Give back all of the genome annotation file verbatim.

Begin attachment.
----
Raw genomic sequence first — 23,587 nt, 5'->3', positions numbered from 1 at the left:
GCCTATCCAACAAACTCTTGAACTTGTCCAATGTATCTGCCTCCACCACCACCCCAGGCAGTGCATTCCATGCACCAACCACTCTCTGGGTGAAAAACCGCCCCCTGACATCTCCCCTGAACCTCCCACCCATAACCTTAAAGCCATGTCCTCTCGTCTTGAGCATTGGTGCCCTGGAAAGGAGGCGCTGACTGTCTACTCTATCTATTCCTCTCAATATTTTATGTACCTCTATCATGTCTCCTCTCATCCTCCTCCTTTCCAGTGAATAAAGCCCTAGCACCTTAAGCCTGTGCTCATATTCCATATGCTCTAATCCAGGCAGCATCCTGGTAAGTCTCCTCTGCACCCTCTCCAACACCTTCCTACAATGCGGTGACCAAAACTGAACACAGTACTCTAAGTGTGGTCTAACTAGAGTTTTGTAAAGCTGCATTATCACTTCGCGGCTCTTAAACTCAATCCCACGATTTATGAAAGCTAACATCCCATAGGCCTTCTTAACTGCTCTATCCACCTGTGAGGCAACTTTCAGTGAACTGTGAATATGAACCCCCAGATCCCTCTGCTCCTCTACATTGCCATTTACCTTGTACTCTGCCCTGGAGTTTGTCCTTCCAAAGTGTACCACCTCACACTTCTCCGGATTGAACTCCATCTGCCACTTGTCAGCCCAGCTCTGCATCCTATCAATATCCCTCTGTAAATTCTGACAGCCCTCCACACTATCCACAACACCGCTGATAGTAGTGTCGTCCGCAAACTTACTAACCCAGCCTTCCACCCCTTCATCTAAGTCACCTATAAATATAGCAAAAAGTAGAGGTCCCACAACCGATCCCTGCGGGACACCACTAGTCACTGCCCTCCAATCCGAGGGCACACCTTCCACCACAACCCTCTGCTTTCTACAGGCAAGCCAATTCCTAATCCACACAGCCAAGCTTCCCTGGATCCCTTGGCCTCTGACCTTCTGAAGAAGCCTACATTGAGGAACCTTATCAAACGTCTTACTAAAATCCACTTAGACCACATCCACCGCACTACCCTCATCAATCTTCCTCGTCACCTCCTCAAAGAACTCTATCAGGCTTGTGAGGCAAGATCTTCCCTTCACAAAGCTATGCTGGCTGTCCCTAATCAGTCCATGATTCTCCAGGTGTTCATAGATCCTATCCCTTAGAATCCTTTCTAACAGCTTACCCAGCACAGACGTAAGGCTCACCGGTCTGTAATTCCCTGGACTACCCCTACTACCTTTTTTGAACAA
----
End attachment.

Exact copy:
Raw genomic sequence first — 23,587 nt, 5'->3', positions numbered from 1 at the left:
GCCTATCCAACAAACTCTTGAACTTGTCCAATGTATCTGCCTCCACCACCACCCCAGGCAGTGCATTCCATGCACCAACCACTCTCTGGGTGAAAAACCGCCCCCTGACATCTCCCCTGAACCTCCCACCCATAACCTTAAAGCCATGTCCTCTCGTCTTGAGCATTGGTGCCCTGGAAAGGAGGCGCTGACTGTCTACTCTATCTATTCCTCTCAATATTTTATGTACCTCTATCATGTCTCCTCTCATCCTCCTCCTTTCCAGTGAATAAAGCCCTAGCACCTTAAGCCTGTGCTCATATTCCATATGCTCTAATCCAGGCAGCATCCTGGTAAGTCTCCTCTGCACCCTCTCCAACACCTTCCTACAATGCGGTGACCAAAACTGAACACAGTACTCTAAGTGTGGTCTAACTAGAGTTTTGTAAAGCTGCATTATCACTTCGCGGCTCTTAAACTCAATCCCACGATTTATGAAAGCTAACATCCCATAGGCCTTCTTAACTGCTCTATCCACCTGTGAGGCAACTTTCAGTGAACTGTGAATATGAACCCCCAGATCCCTCTGCTCCTCTACATTGCCATTTACCTTGTACTCTGCCCTGGAGTTTGTCCTTCCAAAGTGTACCACCTCACACTTCTCCGGATTGAACTCCATCTGCCACTTGTCAGCCCAGCTCTGCATCCTATCAATATCCCTCTGTAAATTCTGACAGCCCTCCACACTATCCACAACACCGCTGATAGTAGTGTCGTCCGCAAACTTACTAACCCAGCCTTCCACCCCTTCATCTAAGTCACCTATAAATATAGCAAAAAGTAGAGGTCCCACAACCGATCCCTGCGGGACACCACTAGTCACTGCCCTCCAATCCGAGGGCACACCTTCCACCACAACCCTCTGCTTTCTACAGGCAAGCCAATTCCTAATCCACACAGCCAAGCTTCCCTGGATCCCTTGGCCTCTGACCTTCTGAAGAAGCCTACATTGAGGAACCTTATCAAACGTCTTACTAAAATCCACTTAGACCACATCCACCGCACTACCCTCATCAATCTTCCTCGTCACCTCCTCAAAGAACTCTATCAGGCTTGTGAGGCAAGATCTTCCCTTCACAAAGCTATGCTGGCTGTCCCTAATCAGTCCATGATTCTCCAGGTGTTCATAGATCCTATCCCTTAGAATCCTTTCTAACAGCTTACCCAGCACAGACGTAAGGCTCACCGGTCTGTAATTCCCTGGACTACCCCTACTACCTTTTTTGAACAA